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This fall, Yale College is offering a new computing and linguistics joint major for students interested in the computational study of human language. 

Led by newly-installed Director of Undergraduate Studies Robert Frank, the major will require students to undertake coursework in four core areas: math, statistics, linguistics and computation. Students have the option of completing either a Bachelor of Arts and a Bachelor of Science program, with the Bachelor of Arts program requiring 11 credits beyond the prerequisites and the Bachelor of Science program requiring 14 credits beyond the prerequisites. Regardless of degree program, all students must complete two math core courses, one statistics core course, two linguistics core courses, two computation core courses and a senior requirement.

“I noticed a need for this major through my experience working with Yale College students on projects in computational linguistics,” Frank said. “I found that there is interest from both computer science majors who lack linguistics training and linguistics majors without programming experience. The major comes out of a desire to provide a path for students to learn about all of the relevant areas within a single program.”

Computing and linguistics joins an expanding list of joint majors that include computer science coursework. Yale College also offers degrees in computer science and economics, computer science and mathematics, computer science and psychology and computing and the arts. Other joint majors offered to undergraduates include mathematics and philosophy, physics and philosophy and economics and mathematics.

The news comes after the University increased computer science hiring and expanded course offerings in response to record-high demand. Today, computer science is the second-most popular major in Yale College. Total enrollment in computer science courses reached a new record high of 3,260 students for the fall 2022 semester.

For Hannah Szabo ’25, the major offers the opportunity to pursue a more personalized program of study while also merging her interests in computer science and the humanities. 

“I was planning on studying computer science, but I’ve always been especially interested in NLP [natural language processing], so this major really suits my interests well,” Szabo said. “One of the most exciting ways that computer science and humanities connect is through computational linguistics. Also, I like the idea of being in a smaller major that’s a little more personal.”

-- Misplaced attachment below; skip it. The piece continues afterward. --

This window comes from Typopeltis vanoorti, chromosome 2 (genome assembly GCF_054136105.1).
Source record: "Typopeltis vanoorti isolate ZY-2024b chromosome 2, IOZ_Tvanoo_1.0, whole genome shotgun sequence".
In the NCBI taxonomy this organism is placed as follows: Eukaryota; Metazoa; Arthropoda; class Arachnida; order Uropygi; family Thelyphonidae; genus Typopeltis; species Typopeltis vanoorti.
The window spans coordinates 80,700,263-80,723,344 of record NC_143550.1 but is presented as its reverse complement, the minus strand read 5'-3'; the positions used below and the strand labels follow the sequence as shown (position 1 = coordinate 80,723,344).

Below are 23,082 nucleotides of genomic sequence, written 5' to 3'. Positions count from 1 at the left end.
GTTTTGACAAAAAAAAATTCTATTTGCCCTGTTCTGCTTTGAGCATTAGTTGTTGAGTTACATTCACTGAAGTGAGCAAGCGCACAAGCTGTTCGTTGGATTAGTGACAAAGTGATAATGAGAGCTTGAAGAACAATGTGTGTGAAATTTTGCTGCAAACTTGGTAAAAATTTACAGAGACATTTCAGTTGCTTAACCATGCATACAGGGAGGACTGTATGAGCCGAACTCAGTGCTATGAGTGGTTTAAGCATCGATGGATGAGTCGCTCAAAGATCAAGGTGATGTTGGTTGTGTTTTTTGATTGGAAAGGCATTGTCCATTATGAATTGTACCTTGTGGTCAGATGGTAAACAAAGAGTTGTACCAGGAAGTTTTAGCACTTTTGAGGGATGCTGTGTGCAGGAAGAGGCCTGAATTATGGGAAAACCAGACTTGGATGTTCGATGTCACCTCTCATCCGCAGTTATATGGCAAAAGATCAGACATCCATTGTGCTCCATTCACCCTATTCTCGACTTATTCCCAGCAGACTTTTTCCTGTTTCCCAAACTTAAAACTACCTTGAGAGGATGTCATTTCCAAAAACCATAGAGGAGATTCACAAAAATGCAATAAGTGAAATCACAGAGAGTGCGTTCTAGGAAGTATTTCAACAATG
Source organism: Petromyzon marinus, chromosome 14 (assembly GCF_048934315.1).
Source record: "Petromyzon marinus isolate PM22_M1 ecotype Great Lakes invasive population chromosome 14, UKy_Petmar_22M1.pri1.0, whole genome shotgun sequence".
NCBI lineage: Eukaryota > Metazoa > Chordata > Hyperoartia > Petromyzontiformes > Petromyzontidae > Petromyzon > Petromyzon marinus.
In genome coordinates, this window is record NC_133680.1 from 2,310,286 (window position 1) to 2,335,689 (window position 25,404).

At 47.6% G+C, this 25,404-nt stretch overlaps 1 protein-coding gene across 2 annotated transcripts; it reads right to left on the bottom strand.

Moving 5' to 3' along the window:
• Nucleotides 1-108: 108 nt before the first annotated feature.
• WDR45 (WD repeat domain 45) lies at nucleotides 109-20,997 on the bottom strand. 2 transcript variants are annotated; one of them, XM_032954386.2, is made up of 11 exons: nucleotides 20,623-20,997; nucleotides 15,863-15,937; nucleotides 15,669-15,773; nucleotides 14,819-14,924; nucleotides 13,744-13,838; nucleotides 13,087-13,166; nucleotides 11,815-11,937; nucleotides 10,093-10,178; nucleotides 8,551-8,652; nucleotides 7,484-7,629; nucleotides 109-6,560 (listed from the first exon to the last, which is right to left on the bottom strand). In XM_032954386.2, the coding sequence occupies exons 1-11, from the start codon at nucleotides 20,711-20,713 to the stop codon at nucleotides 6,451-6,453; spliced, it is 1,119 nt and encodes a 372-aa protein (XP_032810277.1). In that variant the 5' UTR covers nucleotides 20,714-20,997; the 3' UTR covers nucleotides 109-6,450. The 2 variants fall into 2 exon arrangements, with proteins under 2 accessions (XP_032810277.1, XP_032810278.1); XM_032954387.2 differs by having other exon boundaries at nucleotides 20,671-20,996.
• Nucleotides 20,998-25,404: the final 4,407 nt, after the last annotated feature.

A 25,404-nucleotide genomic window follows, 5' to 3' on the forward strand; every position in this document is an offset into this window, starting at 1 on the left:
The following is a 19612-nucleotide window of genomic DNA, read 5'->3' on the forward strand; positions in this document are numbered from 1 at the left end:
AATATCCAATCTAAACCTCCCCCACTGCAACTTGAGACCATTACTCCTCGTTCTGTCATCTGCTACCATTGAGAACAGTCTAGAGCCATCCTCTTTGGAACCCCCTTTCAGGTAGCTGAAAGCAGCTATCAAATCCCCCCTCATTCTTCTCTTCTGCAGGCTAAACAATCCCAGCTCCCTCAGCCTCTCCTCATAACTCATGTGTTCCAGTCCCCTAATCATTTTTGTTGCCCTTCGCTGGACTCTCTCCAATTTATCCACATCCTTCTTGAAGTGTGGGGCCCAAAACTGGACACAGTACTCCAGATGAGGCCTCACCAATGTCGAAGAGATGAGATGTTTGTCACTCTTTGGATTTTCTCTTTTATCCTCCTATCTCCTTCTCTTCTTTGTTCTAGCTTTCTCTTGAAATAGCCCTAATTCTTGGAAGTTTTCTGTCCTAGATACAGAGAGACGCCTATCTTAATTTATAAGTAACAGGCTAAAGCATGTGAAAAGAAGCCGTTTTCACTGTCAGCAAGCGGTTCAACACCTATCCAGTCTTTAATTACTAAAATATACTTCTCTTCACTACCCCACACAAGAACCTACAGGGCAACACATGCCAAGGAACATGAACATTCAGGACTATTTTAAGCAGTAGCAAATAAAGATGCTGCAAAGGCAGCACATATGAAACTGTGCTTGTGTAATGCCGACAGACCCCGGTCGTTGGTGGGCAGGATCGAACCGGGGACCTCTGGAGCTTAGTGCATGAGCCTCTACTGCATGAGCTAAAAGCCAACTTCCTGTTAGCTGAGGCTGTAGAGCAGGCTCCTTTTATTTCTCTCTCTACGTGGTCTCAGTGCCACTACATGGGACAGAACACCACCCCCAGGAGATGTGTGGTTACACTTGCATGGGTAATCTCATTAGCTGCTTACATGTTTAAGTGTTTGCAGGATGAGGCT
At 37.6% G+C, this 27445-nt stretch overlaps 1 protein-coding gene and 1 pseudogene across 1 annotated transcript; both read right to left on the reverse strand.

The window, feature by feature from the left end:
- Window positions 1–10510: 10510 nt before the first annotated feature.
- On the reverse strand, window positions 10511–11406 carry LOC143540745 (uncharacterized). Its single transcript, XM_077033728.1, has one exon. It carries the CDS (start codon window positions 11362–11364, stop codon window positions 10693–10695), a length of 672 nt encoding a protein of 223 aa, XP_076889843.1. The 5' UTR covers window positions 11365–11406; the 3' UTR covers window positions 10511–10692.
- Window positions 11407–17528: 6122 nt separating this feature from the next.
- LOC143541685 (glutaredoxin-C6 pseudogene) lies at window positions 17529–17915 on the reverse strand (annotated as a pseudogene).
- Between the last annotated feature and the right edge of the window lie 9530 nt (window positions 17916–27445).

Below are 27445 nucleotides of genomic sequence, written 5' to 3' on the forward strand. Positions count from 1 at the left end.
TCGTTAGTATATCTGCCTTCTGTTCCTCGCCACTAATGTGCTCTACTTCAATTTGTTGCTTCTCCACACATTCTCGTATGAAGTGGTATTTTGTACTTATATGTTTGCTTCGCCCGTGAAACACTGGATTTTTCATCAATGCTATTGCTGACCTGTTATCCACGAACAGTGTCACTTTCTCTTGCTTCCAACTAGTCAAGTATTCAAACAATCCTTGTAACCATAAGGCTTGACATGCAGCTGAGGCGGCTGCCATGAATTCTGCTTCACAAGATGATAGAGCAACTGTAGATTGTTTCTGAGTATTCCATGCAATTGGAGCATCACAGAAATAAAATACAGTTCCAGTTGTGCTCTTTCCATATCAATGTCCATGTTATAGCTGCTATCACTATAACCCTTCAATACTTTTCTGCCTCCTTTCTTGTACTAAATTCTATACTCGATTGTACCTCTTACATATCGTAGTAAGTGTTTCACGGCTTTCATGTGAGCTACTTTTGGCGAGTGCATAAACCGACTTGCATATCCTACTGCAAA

Like other joint majors, computing and linguistics will allow students to complete the core requirements of two different subjects without having to double-major, which would require roughly double the amount of courses.

Key requirements for the new major include proof-based discrete mathematics, linear algebra, probability, introduction to computer science and data structures and programming techniques. On the linguistics side, students must take courses concerning phonology, syntax and semantics.

William Palmer ’26 explained that he is interested in using computational methods to better understand what it means to be human.

“I wasn’t really sure what to major in, but I knew I was going to take a lot of linguistics courses because linguistics is so fascinating in describing the mind and describing what it means to be human,” Palmer said. “I really liked the idea of using computational and mathematical techniques to describe the structure of language and potentially the structure of the mind.”

According to Frank, the computing and linguistics major opens up a wide range of opportunities. Students may decide to pursue anything from academia and research to tech, banking and consulting. 

In addition to the courses offered, students pursuing computing and linguistics can also look for research opportunities at the Computational Linguistics at Yale lab led by Frank and the Language, Information and Learning at Yale lab led by computer science professor Drago Radev.  

Frank underlined the diversity of research areas open to students in the major. A list of labs with work relevant to the major, compiled by Frank for interested students, included principal investigators with various affiliations including the School of Management, Divinity School and the School of Music. 

“I’m really excited by the combination of computer science and linguistics because of my deep interest in natural language processing,” Seth Goldin ’26 said. “It’s a field where new research is coming out constantly.”

Yale College offers 83 majors to undergraduates.

Alex Ye covers faculty and academics. He previously covered the endowment, finance and donations. Originally from Cincinnati, Ohio, he is a sophomore in Timothy Dwight majoring in applied mathematics.